In 1999, Hoffman portrayed a flamboyant, pre-op transsexual vocal teacher opposite Robert De Niro’s homophobic character in writer-director Joel Schumacher’s Flawless. The role earned Hoffman a nomination for Outstanding Performance by a Male Actor in a Leading Role at Screen Actors Guild Awards. During that time, Hoffman made his stage directorial debut with "In Arabia, We'd All Be Kings." He also played Phil Parma, the nurse taking care Jason Robards' terminally ill character, in writer-director Anderson's Oscar-nominating Magnolia (opposite Julianne Moore, Jason Robards and Tom Cruise). The role presented Hoffman a nomination for Outstanding Performance by a Cast in a Theatrical Motion Picture at Screen Actors Guild Awards.
"I think Magnolia is one of the best films I've ever seen and I can say that straight and out and anybody that disagrees with me I'll fight you to the death. I just think it is one of the greatest films I've ever been in and ever seen." Philip Seymour Hoffman.
Hoffman continued to add to his film career resume with roles as a mild-mannered, first-time screenwriter in David Mamet's spoof about movie making State and Main (alongside Alec Baldwin) and as legendary rock writer Lester Bangs in Cameron Crowe's box office hit and Oscar-nominating Almost Famous (both in 2000), the latter of which earned him a nomination for Outstanding Performance by the Cast of a Theatrical Motion Picture at Screen Actors Guild Awards. After hosting the documentary "The Last Party 2000," Hoffman was cast in director Spike Lee's adaptation of David Benioff's novel, The 25th Hour (starring Edward Norton), and starred as a website designer whose wife mysteriously committed suicide, in Todd Louiso’s Sundance screened Love Liza, written by brother Gordy Hoffman.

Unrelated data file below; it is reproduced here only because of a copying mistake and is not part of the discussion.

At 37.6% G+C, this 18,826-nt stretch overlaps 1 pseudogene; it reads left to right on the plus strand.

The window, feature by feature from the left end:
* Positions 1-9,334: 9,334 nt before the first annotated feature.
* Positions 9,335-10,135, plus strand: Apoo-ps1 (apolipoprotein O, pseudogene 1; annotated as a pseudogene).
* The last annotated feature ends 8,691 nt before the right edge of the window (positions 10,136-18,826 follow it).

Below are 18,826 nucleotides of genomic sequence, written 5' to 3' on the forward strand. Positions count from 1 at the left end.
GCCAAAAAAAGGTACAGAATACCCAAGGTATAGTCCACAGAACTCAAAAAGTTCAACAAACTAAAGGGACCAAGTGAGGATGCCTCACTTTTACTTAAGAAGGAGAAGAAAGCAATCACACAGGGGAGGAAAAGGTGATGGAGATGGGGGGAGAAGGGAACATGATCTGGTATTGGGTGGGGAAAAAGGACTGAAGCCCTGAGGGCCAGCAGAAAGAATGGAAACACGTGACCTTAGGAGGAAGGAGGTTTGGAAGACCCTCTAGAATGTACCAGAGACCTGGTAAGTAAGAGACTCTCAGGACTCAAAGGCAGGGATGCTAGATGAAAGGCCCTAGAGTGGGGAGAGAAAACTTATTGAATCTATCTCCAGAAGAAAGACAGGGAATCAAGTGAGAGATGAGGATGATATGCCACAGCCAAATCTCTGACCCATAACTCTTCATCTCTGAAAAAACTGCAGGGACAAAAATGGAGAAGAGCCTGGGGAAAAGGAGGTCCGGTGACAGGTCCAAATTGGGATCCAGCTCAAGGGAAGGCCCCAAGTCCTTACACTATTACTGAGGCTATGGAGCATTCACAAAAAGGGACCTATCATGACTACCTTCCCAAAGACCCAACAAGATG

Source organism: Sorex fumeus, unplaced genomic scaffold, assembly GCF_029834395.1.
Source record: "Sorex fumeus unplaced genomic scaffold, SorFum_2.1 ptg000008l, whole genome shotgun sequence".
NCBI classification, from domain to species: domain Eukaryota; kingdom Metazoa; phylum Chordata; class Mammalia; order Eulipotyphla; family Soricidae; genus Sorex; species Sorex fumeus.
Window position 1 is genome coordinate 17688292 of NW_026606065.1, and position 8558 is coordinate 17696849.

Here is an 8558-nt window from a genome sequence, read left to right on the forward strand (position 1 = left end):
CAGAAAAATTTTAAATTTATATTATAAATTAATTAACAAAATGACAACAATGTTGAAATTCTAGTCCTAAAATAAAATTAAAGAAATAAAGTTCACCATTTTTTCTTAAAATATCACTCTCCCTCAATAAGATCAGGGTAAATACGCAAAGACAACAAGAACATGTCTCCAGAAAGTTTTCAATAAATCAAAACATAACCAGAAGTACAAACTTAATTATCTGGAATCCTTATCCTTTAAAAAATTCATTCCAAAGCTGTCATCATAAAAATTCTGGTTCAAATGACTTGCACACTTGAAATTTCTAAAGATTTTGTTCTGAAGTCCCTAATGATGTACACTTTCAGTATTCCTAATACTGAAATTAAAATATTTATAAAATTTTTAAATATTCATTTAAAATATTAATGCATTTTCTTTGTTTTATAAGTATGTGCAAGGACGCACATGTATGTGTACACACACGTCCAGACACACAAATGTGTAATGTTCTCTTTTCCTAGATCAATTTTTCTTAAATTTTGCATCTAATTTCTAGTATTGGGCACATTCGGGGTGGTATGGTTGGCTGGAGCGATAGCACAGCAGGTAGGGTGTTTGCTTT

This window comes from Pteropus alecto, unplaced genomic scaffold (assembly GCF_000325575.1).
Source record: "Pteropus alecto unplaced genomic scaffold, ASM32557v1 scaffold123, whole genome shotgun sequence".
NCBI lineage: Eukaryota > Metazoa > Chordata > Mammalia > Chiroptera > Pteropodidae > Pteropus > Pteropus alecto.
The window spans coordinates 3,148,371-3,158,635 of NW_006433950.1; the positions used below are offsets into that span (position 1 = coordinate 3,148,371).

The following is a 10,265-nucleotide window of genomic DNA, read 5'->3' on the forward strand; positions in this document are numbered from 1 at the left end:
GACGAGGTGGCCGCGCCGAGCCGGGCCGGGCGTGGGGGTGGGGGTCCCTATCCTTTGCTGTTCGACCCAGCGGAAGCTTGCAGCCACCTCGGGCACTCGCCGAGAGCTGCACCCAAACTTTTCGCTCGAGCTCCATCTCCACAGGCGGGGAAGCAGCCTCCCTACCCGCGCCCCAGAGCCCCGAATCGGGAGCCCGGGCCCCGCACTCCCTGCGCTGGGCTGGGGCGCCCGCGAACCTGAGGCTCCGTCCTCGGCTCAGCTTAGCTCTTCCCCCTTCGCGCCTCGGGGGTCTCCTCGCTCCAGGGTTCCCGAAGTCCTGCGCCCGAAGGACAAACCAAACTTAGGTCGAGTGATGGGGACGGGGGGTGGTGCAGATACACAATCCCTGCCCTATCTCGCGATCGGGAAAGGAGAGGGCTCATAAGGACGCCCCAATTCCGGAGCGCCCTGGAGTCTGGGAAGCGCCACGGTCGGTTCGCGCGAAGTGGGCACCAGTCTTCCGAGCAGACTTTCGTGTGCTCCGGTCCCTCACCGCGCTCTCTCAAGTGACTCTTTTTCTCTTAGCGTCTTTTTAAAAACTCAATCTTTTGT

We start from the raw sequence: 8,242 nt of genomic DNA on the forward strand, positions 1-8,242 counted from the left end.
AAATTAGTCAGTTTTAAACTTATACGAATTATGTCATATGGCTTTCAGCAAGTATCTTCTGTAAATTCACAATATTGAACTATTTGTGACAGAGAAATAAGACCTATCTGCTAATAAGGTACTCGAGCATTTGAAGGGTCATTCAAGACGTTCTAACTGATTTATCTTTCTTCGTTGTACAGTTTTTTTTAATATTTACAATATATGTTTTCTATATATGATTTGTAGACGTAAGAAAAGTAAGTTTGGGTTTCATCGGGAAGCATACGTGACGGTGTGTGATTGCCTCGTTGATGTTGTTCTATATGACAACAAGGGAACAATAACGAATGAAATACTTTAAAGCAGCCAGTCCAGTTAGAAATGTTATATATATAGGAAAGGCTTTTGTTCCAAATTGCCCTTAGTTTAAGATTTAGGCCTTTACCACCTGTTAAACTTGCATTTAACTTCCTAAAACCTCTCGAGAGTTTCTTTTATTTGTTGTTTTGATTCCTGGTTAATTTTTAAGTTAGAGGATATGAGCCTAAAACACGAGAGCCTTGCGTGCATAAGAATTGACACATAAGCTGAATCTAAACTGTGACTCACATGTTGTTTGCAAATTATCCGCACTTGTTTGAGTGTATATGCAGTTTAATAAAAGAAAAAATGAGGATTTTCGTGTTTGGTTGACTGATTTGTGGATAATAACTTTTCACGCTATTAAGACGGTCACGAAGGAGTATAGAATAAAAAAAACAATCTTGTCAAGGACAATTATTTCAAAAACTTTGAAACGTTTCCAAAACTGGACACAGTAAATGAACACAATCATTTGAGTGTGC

In 2002, Hoffman played Freddy Lounds in the prequel to Silence of the Lamb, the thriller feature based on the novel written by Thomas Harris, Red Dragon, and reunited with Anderson in the dark romantic comedy Punch-Drunk Love, alongside Adam Sandler and Emily Watson. He then joined Jude Law, Nicole Kidman, Natalie Portman and Renee Zellweger in the all-star cast of director Anthony Minghella's adaptation of Charles Frazier's novel, the Oscar-nominating Cold Mountain (2003). He also played the lead role of bank employee and compulsive gambler Dan Mahowny in the biopic Owning Mahowny, based on the story of the largest one man bank fraud in Canadian history.
"It was an incredibly honest, unique, specific and personal story of addiction. He lives to feed the beast and it gets him farther away from reality, intimacy and life.To me, it's not even about gambling. It's about a man and how he behaves in this pressurized world he has created for himself. There is no relief for this guy. It's about a man who cuts off his feelings at the same time his girlfriend [Minnie Driver] comes at him harder. Life comes at him harder, too, but he can only think about his addiction." Philip Seymour Hoffman (on his role in Owning Mahowny).